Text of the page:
Murphy also turned down a request for an interview about what he meant. Murphy lost the 2012 Liberal leadership to Gallant.

Amendments fixes problem: Gallant

Gallant said Friday the bill is aimed at reducing cases of judges being appointed to one court and then being moved to another, a problem that he says has been acute in areas, such as Saint John and northern New Brunswick.

Premier Brian Gallant defended the Judicature Act amendments on Friday, saying the changes shouldn't interfere with how judges work. (CBC)
"We just don't want to see a continuation of having some regions be a revolving door for judges to get into the system, but then to quickly leave after," he said.

Marc Richard, the executive director of the Law Society of New Brunswick, says the society hasn't heard of that being a problem.

"No, not on our side," he said.

"Never heard anything about it. If there was something, maybe [the government] knew something about it, but we're not aware of it."

Gallant also said the change ought not to interfere with how judges do their work.

"Judges, when they're appointed to a certain region, I would think expect to be working there for the remainder of their career, so I don't see that this would have much of a negative impact on anyone," he said.

  There's a vacancy expected on the Court of Queen's Bench in Moncton in June, according to Michael Bray, a Fredericton lawyer and former court administrator who sometimes advises Smith.

Rousselle grilled on changes

Flemming also used last week's committee appearance by Rousselle to question the attorney general about another rule change on judges.

Attorney General Serge Rousselle was questioned about the proposed law during a committee hearing last week. (CBC)
A cabinet order on Feb. 5 transferred responsibility for the Judicature Act from the attorney general to the minister of justice. That was the same day Horsman introduced the amendment in the legislature.

Flemming said it was "very peculiar" the two things happened the same day. "It strikes me there may have been a fair bit of scurrying going on that day."

He asked whether Rousselle had "refused to sign" cabinet documents on Bill 21, forcing Horsman to be put in charge of it instead.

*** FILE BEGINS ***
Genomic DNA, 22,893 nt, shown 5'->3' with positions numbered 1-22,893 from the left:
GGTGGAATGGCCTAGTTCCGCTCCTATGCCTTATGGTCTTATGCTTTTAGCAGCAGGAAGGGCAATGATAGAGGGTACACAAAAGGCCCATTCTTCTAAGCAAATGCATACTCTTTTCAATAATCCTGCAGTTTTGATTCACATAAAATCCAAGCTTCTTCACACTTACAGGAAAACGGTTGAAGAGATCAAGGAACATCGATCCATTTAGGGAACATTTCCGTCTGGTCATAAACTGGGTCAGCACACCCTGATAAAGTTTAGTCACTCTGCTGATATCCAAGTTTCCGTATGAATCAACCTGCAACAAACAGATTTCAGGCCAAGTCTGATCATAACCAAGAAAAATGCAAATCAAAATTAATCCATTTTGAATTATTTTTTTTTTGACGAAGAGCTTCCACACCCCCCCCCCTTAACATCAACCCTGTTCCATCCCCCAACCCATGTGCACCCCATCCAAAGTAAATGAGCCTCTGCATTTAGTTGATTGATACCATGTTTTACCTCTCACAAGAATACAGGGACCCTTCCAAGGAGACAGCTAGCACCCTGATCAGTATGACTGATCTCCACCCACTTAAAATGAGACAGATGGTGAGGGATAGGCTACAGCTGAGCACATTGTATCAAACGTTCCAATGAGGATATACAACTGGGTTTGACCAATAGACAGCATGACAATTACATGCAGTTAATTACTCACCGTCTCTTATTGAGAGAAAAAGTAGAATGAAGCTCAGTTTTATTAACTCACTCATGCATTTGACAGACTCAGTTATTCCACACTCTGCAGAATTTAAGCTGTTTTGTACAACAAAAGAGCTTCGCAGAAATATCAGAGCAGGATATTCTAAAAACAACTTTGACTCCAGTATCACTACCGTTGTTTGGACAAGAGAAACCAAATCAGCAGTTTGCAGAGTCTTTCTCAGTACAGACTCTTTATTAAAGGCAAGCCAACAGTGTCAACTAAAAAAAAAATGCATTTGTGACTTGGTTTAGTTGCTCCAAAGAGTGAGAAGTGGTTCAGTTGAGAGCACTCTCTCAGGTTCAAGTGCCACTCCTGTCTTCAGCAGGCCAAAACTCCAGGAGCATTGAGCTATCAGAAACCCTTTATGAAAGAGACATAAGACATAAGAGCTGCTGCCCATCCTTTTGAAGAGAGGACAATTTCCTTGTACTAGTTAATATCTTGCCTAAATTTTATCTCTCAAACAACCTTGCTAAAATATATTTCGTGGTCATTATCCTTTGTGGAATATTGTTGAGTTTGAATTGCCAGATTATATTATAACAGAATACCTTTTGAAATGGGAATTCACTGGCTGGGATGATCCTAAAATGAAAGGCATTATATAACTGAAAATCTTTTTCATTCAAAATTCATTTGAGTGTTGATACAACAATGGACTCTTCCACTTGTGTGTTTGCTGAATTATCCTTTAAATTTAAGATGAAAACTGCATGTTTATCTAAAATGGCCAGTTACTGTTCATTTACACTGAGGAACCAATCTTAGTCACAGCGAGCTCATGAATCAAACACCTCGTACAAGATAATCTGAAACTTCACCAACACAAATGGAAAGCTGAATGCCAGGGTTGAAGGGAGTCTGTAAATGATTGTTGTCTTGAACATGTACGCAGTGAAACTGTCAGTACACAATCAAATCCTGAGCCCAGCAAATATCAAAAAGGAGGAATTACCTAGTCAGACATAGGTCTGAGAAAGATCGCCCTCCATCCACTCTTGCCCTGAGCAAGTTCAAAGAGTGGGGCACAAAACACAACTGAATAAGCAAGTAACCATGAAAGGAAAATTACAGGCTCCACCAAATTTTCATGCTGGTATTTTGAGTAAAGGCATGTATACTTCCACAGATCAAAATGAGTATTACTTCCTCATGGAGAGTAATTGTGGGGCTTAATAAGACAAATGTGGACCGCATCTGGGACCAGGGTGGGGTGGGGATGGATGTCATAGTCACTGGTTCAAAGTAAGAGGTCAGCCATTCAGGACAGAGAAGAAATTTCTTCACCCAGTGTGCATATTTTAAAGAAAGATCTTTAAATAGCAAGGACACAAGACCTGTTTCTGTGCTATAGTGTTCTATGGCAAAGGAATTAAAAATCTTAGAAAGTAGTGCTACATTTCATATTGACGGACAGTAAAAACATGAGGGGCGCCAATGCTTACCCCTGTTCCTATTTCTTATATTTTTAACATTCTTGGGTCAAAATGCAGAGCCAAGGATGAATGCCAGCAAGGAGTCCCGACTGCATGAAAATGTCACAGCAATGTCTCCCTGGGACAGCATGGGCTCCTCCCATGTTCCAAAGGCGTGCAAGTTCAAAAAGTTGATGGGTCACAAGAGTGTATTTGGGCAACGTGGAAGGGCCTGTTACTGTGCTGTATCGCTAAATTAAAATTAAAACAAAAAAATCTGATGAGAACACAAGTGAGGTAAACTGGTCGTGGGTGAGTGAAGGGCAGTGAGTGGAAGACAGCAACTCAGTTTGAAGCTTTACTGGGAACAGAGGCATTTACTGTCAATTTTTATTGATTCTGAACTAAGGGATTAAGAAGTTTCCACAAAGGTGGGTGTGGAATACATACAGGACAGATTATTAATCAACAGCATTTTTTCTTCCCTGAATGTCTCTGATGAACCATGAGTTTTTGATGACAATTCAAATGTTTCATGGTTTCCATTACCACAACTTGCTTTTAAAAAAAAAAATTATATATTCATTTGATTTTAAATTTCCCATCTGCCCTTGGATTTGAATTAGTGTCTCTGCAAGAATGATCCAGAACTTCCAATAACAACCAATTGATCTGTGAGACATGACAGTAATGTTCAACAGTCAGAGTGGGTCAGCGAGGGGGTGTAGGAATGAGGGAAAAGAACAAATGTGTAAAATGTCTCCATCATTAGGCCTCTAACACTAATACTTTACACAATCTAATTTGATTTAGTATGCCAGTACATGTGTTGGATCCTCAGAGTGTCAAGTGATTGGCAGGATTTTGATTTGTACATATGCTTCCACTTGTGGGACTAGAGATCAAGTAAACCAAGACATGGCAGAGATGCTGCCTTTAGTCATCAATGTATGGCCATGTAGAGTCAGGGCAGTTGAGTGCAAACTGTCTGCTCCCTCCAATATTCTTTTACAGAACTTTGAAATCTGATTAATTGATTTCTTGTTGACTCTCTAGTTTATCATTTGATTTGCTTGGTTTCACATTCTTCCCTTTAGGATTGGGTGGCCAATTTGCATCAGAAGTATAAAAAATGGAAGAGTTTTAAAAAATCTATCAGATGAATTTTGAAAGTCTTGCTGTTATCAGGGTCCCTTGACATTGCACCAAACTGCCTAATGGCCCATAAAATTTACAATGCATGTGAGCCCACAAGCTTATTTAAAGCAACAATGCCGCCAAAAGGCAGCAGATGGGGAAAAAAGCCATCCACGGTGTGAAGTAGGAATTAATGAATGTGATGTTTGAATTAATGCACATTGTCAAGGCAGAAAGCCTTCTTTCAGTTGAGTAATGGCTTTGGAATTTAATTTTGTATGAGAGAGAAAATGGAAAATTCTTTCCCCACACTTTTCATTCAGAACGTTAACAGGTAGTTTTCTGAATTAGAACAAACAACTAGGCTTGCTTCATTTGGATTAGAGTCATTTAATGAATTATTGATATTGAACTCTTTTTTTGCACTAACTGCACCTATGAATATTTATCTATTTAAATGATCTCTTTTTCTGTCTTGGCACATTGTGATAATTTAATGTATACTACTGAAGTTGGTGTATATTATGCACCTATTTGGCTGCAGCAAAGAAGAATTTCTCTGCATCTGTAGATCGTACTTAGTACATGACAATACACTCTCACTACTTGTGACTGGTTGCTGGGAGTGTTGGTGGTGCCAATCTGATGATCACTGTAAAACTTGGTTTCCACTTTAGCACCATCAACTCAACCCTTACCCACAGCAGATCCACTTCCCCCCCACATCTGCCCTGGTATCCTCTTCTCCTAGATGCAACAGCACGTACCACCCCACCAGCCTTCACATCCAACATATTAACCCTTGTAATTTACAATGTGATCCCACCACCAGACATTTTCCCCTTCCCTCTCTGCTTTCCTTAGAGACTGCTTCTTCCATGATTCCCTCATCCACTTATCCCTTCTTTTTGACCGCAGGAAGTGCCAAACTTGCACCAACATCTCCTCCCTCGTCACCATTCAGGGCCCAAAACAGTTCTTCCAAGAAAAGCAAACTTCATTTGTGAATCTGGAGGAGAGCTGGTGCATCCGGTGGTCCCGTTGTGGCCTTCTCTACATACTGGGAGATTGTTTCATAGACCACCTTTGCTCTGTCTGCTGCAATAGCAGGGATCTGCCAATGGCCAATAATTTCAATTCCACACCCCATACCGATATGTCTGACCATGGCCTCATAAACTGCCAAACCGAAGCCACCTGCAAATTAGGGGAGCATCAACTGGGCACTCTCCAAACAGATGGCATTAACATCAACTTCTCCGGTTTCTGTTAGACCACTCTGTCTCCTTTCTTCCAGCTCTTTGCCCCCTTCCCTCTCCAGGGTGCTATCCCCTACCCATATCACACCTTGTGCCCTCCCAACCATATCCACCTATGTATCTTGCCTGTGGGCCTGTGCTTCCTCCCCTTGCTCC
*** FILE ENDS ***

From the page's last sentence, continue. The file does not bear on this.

Rousselle said the attorney general and the justice minister are not the same person, as they usually have been in the past.

With the justice minister in charge of administering the courts, it made sense for him to oversee a bill on where judges sit.

But Rousselle wouldn't say whether he agreed with the bill.

As attorney general, he said, he is the province's lead lawyer, and his legal advice to his client, the government, doesn't have to be made public.

Murphy used his Twitter account to predict Gallant and Rousselle will decide to kill the amendment before it passes.

"The Premier is a very educated lawyer with a masters in law," he wrote.

"It's my belief his pride in his own capability will ensure he stops it.

"Serge Rousselle while not justice minister is extremely well educated in law and a smart person. ... He won't allow this in the end either."

ABOUT THE AUTHOR

Jacques Poitras

Provincial Affairs reporter

Jacques Poitras has been CBC's provincial affairs reporter in New Brunswick since 2000. He grew up in Moncton and covered Parliament in Ottawa for the New Brunswick Telegraph-Journal. He has reported on every New Brunswick election since 1995 and won awards from the Radio Television Digital News Association, the National Newspaper Awards and Amnesty International. He is also the author of five non-fiction books about New Brunswick politics and history.